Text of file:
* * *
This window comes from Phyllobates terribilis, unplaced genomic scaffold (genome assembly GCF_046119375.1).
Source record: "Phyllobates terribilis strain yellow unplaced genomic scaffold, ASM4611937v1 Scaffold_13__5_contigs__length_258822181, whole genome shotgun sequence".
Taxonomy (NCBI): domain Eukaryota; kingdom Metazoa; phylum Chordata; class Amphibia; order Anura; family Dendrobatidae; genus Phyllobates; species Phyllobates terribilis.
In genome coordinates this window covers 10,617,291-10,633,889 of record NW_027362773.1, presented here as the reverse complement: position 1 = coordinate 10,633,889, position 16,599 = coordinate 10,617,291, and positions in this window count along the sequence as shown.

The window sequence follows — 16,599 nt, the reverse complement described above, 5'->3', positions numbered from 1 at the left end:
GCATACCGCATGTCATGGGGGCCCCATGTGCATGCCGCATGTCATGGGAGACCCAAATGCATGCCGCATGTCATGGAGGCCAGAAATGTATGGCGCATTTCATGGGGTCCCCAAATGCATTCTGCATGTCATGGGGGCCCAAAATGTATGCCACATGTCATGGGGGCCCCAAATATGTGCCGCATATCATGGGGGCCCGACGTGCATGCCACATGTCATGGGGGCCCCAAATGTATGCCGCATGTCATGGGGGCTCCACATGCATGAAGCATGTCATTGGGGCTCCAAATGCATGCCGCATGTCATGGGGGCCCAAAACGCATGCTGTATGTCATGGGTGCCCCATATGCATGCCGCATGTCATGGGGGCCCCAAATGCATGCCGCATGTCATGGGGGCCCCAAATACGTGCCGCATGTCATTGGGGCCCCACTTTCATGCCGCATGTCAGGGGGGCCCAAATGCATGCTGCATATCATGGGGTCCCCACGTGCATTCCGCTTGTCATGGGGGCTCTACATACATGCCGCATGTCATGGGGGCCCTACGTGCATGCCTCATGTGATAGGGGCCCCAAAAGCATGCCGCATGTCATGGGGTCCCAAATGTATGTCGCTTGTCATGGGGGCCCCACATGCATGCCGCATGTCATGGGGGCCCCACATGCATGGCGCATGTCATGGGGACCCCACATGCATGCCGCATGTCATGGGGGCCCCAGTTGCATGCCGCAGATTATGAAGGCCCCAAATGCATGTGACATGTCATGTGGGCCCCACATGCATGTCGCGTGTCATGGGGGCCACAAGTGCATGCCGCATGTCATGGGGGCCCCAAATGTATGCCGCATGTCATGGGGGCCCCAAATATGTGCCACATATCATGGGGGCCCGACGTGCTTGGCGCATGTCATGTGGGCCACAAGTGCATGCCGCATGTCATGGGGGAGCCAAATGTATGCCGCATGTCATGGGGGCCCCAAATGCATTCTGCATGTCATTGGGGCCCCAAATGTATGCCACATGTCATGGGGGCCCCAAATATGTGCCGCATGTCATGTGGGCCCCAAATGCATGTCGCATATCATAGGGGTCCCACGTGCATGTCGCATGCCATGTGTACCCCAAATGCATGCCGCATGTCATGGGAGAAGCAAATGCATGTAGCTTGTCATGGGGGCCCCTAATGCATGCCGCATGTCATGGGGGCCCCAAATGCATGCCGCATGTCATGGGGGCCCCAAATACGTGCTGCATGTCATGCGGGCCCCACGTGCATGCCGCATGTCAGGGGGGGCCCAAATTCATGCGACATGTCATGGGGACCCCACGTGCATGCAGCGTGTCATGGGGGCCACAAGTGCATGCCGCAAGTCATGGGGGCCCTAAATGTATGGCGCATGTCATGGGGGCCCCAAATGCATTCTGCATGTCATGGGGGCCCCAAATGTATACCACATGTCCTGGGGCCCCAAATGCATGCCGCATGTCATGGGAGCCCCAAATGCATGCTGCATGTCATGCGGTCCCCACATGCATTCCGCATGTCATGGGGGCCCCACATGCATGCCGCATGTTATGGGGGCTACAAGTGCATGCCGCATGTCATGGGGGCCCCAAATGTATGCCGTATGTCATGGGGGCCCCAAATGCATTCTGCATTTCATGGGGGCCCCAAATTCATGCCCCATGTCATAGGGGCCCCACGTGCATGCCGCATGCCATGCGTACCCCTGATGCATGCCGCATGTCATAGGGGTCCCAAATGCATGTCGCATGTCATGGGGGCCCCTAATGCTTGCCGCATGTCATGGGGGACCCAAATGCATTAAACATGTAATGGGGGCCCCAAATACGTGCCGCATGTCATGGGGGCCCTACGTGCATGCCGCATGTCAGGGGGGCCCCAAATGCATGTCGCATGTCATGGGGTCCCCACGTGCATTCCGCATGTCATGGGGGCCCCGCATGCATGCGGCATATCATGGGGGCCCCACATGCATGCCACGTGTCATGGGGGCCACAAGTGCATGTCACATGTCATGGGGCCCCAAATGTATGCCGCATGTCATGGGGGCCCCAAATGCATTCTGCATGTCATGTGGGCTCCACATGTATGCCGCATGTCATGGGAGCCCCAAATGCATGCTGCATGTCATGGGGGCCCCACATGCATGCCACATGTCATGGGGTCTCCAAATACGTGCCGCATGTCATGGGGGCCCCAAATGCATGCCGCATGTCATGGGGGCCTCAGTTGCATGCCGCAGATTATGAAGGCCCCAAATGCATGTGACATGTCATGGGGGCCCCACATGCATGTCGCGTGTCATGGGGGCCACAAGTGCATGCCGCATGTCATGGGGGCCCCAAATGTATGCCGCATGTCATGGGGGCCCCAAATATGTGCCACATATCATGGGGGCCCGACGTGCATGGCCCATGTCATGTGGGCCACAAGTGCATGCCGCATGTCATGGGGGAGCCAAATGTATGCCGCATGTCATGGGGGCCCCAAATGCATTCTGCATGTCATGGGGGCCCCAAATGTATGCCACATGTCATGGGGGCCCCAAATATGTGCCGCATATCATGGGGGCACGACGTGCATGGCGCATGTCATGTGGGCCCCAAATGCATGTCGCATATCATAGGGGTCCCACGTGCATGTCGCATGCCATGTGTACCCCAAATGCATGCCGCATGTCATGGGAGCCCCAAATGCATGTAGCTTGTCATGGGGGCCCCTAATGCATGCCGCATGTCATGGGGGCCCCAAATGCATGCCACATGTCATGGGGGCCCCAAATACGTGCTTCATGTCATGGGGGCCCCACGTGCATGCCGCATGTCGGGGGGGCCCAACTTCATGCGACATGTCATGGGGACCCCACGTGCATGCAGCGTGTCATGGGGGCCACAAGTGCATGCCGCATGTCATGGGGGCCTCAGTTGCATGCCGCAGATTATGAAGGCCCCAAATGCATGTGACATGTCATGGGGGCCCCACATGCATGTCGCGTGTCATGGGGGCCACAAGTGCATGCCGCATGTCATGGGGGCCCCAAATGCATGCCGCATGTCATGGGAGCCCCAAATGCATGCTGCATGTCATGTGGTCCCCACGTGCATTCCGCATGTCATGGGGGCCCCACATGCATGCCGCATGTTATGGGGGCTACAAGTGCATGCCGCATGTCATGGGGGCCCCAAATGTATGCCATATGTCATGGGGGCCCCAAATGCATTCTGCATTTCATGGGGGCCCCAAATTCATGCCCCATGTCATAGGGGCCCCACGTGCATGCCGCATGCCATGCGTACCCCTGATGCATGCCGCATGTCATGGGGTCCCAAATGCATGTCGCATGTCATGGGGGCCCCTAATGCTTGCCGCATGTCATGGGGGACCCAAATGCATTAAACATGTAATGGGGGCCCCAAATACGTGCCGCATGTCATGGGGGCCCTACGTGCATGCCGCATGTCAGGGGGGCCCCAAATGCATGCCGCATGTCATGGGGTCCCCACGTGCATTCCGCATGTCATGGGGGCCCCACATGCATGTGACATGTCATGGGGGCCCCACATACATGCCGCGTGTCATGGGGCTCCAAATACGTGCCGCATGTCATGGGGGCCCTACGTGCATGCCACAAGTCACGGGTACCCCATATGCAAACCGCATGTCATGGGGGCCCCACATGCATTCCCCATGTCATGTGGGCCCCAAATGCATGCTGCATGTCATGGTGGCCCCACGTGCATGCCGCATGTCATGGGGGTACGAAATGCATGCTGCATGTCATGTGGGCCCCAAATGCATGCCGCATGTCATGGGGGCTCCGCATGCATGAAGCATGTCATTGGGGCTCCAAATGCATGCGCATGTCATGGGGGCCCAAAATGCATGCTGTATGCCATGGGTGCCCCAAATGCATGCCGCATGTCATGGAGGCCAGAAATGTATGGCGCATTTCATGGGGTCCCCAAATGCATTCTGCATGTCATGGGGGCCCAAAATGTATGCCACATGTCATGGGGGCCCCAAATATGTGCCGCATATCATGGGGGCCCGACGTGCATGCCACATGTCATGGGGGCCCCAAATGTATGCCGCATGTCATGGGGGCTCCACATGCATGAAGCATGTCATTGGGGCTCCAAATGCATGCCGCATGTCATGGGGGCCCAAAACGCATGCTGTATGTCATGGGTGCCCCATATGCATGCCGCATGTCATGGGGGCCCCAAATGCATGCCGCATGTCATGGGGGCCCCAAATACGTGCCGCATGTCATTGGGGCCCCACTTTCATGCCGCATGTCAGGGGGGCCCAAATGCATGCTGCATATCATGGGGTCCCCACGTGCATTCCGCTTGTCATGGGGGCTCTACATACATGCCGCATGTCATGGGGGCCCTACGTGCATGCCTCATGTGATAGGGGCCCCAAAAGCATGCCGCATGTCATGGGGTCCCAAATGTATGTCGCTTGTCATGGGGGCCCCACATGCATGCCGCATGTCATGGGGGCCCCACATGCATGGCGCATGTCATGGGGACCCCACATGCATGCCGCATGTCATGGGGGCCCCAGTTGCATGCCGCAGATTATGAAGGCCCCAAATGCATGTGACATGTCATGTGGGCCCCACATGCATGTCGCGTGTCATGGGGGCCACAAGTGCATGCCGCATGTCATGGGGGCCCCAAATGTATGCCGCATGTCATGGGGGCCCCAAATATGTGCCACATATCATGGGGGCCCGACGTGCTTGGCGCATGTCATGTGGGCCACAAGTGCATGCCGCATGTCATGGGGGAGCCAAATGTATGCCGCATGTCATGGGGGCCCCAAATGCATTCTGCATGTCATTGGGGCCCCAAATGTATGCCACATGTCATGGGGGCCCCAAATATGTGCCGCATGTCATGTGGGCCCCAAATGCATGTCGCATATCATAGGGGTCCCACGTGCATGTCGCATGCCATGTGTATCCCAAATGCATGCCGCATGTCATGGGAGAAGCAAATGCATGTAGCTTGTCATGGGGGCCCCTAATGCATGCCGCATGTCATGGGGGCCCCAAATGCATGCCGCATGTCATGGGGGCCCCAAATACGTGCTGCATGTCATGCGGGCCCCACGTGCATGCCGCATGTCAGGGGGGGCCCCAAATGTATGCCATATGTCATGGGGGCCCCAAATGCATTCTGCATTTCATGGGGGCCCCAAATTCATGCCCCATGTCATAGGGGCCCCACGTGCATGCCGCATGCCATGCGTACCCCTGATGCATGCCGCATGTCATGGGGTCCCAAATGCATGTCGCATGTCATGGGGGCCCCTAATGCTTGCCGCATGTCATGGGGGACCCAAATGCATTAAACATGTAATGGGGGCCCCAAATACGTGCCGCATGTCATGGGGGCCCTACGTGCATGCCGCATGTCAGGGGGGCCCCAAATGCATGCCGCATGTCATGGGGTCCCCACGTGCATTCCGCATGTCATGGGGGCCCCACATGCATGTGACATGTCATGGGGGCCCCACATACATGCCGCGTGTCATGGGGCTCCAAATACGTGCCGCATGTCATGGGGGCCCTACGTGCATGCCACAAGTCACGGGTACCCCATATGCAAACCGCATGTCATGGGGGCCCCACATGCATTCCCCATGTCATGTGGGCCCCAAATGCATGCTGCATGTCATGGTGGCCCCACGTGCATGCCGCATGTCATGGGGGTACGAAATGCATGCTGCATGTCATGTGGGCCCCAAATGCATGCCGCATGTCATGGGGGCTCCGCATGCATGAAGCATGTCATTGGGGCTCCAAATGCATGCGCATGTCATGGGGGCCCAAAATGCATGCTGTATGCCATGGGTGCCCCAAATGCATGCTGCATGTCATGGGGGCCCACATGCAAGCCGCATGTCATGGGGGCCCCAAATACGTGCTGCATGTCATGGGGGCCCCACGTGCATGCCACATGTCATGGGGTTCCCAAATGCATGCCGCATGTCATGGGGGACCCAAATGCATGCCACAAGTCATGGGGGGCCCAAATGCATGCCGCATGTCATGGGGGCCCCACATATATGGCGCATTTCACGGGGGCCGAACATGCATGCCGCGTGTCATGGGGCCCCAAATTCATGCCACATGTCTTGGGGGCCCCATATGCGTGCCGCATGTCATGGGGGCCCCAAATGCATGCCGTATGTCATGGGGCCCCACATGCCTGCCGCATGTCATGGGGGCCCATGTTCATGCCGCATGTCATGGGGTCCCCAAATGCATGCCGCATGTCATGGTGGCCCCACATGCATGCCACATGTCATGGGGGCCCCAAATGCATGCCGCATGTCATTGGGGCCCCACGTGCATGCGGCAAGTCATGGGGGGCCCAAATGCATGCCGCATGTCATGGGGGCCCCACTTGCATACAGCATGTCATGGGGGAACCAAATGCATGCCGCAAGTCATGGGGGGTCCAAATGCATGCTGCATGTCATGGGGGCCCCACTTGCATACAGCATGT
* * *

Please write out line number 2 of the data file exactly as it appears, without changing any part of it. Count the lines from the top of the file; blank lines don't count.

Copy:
Source record: "Phyllobates terribilis strain yellow unplaced genomic scaffold, ASM4611937v1 Scaffold_13__5_contigs__length_258822181, whole genome shotgun sequence".